Karl Marx saw signs of a socialist future in the Paris Commune
When we talk about the role of IMWA, we must avoid anachronism. It was neither a solid organization of mass national parties, like the Second International founded in 1889, nor a centralized party of world revolution, as the Third International aspired to be. It was a rather loose network of heterogeneous components (unions, proto-parties, associations of emigrants, underground organizations) reflecting the varied realities of the workers’ movement of the time.
As far as I know, there was no proper central apparatus and no one had paid employment in its General Council. The International was a forum whose congresses discussed the main programmatic orientations for the workers’ movement and a militant network setting up concrete forms of solidarity between the struggles taking place in various countries. He had neither the will nor the ability to “lead” a revolution anywhere in the world – and the same is true of Marx and Engels.
However, IMWA tried to play an active role in the Municipality and in the process that led to it. A distinction must be made here between the activities of the General Council of London, of which Marx was undoubtedly the central figure, and those of the French sections, particularly in Paris. The General Council issued three declarations during the period extending from the start of the Franco-Prussian war (July 1870) to the immediate aftermath of the Commune, the most famous of which is Civil war in France, which analyzed the war, its consequences, and above all the Municipality itself. Marx worked on the text from mid-April 1871 but did not complete it until the last days of Bloody Week.
The Council of London had also been active in the organization of solidarity with Republican France, after the fall of the Bonapartist regime, then with the Commune and, after its fall, with the exiled Communards. He supported the march from Clerkenwell Green in London to Hyde Park on April 16, 1871 in support of the Paris uprising – but, surprisingly, he had some reservations about this due to tensions with the main organizer of the protest, the International Democratic Association.
It is sometimes said that Marx and the Council of London remained silent in public during the Commune. But the letters they sent to Times and other newspapers show that they wanted to refute the calumnies propagated by the Versailles press presenting them as German agents commanding the insurrection. And the situation in Paris was quite uncertain, with little chances of success for the Communards, as Marx soon realized.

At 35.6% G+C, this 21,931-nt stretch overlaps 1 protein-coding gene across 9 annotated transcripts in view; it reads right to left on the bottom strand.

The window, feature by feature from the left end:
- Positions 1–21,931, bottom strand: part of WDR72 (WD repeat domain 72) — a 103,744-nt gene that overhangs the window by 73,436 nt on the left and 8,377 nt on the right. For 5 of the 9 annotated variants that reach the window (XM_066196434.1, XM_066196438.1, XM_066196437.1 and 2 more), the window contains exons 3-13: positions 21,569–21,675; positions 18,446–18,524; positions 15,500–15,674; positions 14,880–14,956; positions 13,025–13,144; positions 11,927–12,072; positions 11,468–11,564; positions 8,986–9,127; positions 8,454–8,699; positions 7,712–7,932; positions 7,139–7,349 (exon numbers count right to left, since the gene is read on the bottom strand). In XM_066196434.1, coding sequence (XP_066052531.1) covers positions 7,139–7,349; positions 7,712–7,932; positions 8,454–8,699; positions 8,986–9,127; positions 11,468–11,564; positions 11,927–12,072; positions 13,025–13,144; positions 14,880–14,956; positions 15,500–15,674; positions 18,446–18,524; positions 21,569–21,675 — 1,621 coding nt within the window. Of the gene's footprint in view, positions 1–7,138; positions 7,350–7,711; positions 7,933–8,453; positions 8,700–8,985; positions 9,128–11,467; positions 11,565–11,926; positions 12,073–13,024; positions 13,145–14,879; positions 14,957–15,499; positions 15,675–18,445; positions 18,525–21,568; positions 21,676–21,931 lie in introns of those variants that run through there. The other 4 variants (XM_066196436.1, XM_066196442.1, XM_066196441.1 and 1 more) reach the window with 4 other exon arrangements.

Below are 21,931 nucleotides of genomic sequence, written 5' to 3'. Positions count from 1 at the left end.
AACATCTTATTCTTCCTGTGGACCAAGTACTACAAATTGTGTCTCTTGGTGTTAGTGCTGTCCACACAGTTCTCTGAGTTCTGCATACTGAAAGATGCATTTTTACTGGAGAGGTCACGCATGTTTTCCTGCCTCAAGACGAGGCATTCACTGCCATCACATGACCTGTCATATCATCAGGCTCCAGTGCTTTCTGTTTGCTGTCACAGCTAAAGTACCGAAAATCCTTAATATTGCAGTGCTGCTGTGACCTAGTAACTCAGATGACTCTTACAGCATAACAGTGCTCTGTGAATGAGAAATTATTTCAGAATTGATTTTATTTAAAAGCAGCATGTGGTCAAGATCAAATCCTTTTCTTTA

However, at the end of April, the London Council issued a public statement confirming the decision to deport [Henri] Tolain, a prominent member already expelled by the Paris section after deserting at Versailles. This declaration insisted on the fact that “the place of each French member of the IWMA is undoubtedly on the side of the Paris Commune and not in the usurping and counter-revolutionary Assembly of Versailles”.
Marx and the Londoners had to be careful, but they tried to intervene directly in the events. This turned out to be very difficult given the breakdown in communications with the besieged French capital, surrounded by the Prussians and then also by the army of Versailles. The Parisian section of the International had also been severely weakened by Bonapartist repression in the months leading up to the conflict and, ultimately, by the enlistment of men in the army and the consequences of the war.
Shortly after the establishment of the Republic in September 1870, the Council of London decided to send a special envoy to Paris, with the full powers of the Council. They sent Auguste Serraillier, a Frenchman who had lived in Britain for many years and was close to Marx and Engels. Serraillier remained in Paris until the end of the Commune, with only a month’s hiatus at the end of the winter of 1871, to report to the Council.
It is not clear from the available documents what his mission was. But we know that in the months preceding the break-up of the Commune, he tried to reorganize in depth the Parisian section, to change its direction and to orient it towards a politically more voluntarist attitude, to bring it closer to the line. defended by the Blanquists. He didn’t seem to have accomplished much at this point, however. More important was his later role as a member of the Commune’s council and its Commission for Labor and Exchange – a stronghold of Parisian internationalists.
From the end of March, a second envoy is sent to Paris, the Russian Elisabeth Dmitrieff. An extraordinary figure, she was a true romantic heroine but also an extremely committed and articulate revolutionary, who had already been part of Marx’s circle in London. She played a key role in organizing the largest women’s organization during the Commune, which decisively pushed for truly socialist measures, such as the requisition of factories abandoned by their owners and their transfer to workers.
Marx was also in direct correspondence with other actors, in particular Leó Frankel, a Hungarian worker, member of IMWA and head of the Commune’s Labor Commission. Only part of this correspondence has been saved, but it is quite clear that Marx essentially responds to the requests of his interlocutors.
He advises on various matters, mostly economic but not only, not sending ukases to be performed by others. He was enthusiastic from the start about what was going on in Paris, he made an intense effort to get reliable information and even to intervene but he never tried or pretended to conduct this experiment. On the contrary, he wanted to draw lessons from it and reformulate fundamental points of his political thought in the light of this experience.